Emergency Rental Assistance Insights from the Southeast

As part of the Atlanta Fed's commitment to tracking COVID-19 impacts on lower- and moderate-income (LMI) people and communities, our report Navigating a Crisis: An Uneven Recovery for Communities and Organizations in the Southeast found that rental housing instability and efficiently deploying resources such as emergency rental assistance were challenges for communities across the Southeast over the course of the pandemic. In this Partners Update article, we highlight follow-up conversations about one program, the national Emergency Rental Assistance (ERA) program, which is the largest COVID-related initiative that provides cash transfers to tenants or directly to landlords to rectify unpaid rent.

Key themes from the most recent conversations, outlined further in this article, include the importance of the following: 1) technology infrastructure in the implementation of ERA; 2) preexisting relationships, networks, and systems to optimize program implementation; 3) data availability and transparency; and 4) clearer guidance to mitigate the risk of fraud without hindering distribution to households in need.

About Emergency Rental Assistance
From December 2020 to March 2021, Congress allocated approximately $46 billion to fund Emergency Rental Assistance programs to aid struggling renters during the COVID-19 pandemic.1 While the US Department of the Treasury manages the program at the federal level, implementation, funds administration, and operations occur at the state and local levels.2 Local governments with more than 200,000 residents are eligible to design and administer their own rental assistance programs. States generally provide coverage to residents not residing within those eligible local areas.

Based on available data and recent reporting, state and local governments have had varied levels of success in their launch and rollout of their ERA programs. We followed up with our contacts to better understand what they saw as opportunities and challenges of the program's implementation in the Southeast.

ERA in the Southeast
Although nationwide evidence suggests that households that receive ERA funding are less likely to report negative financial (or mental health) outcomes like being behind on rent,3 ERA reporting data across the Atlanta Fed's District (Alabama, Florida, Georgia, and parts of Louisiana, Mississippi, and Tennessee) suggest that households in southeastern states may have received less financial support relative to national peers.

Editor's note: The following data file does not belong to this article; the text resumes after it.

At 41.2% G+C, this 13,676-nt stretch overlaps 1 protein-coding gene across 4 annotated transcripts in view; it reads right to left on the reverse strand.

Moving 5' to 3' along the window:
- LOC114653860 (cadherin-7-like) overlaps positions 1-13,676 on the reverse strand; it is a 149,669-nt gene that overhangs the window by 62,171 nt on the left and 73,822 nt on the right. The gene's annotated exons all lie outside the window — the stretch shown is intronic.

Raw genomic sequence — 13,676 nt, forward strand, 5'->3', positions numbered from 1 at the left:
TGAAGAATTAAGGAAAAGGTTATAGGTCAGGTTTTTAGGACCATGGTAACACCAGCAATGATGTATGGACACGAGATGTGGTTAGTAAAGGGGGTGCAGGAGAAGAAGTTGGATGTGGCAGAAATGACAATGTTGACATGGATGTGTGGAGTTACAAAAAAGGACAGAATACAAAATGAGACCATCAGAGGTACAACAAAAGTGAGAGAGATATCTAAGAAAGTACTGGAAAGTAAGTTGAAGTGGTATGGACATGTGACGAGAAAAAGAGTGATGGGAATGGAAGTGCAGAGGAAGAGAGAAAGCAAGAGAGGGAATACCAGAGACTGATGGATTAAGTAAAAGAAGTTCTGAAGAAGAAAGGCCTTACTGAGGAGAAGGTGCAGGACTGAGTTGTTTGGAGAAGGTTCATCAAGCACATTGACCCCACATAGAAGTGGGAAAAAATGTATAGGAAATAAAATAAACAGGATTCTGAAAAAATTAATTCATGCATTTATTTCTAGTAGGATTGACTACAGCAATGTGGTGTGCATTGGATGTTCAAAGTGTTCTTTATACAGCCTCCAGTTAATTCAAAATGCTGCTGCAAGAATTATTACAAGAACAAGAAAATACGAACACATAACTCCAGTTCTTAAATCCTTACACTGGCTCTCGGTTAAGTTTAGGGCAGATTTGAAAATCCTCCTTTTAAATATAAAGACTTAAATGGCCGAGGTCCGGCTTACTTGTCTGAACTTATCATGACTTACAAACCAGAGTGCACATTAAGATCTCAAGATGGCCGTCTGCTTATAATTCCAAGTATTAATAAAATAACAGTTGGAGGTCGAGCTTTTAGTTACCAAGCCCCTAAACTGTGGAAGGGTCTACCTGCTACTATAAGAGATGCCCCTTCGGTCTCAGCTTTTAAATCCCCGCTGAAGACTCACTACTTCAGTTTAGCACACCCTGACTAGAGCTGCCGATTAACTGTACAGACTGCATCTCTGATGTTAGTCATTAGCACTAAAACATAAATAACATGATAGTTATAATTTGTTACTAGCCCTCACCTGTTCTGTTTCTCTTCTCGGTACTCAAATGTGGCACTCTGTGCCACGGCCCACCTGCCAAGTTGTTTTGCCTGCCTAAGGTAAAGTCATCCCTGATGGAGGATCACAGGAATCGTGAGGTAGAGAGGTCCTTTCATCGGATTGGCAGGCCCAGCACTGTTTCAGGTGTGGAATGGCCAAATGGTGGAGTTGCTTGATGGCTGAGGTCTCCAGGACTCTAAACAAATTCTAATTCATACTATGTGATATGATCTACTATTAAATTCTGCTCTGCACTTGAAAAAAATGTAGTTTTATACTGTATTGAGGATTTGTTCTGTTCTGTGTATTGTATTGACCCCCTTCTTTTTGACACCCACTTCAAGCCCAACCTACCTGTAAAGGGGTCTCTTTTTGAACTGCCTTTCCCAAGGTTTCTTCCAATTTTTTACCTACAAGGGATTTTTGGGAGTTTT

In September 2021, the first full month of data available following the US Supreme Court's overturning of the Centers for Disease Control and Prevention's national eviction moratorium, Treasury data revealed that state-run ERA programs across the Atlanta Fed's District were only able to reach expenditure ratios of from 9 percent to 24 percent (see chart 1), while the nationwide expenditure ratio amounted to 41 percent.4 Expenditure ratios are calculated as the sum of expenditure for assistance to households to date divided by 90 percent of the ERA1 allocation. The additional 10 percent accounts for administrative costs. Some southeastern states' combined local funds, however, outperformed state programs with expenditure ratios that ranged from 54 percent to 83 percent.5 As of September 30, 2021, state and local programs with expenditure ratios of less than 30 percent were determined to have "excess funds" that were subject to later reallocation to other programs. Programs that had not obligated at least 65 percent of funds were required to submit a program improvement plan.6

Although improvements were made, by February 2022, when we began to speak with southeastern contacts close to the programs, many state ERA programs across the Atlanta Fed territory continued to lag national program expenditures, particularly Georgia and Tennessee, which lagged 52‒53 percentage points behind national peers (see chart 2).

These data, including the juxtaposition of underutilized state-wide funding and greater utilization of local funding, warranted more examination. Accordingly, the Atlanta Fed Community and Economic Development team spoke with 17 southeastern affordable rental housing stakeholders from a convenience sample to understand more about local and state ERA implementation across the District. The intent of the conversations was to understand what made some programs better able to reach struggling renters than others, understand bottlenecks, and document best practices. The stakeholders we interviewed were chosen to include state and local administrators of ERA (which includes public and community-based organizations) and individuals representing both tenants and landlords across the District's six southeastern states. A smaller team coded data from the interviews and synthesized the trends.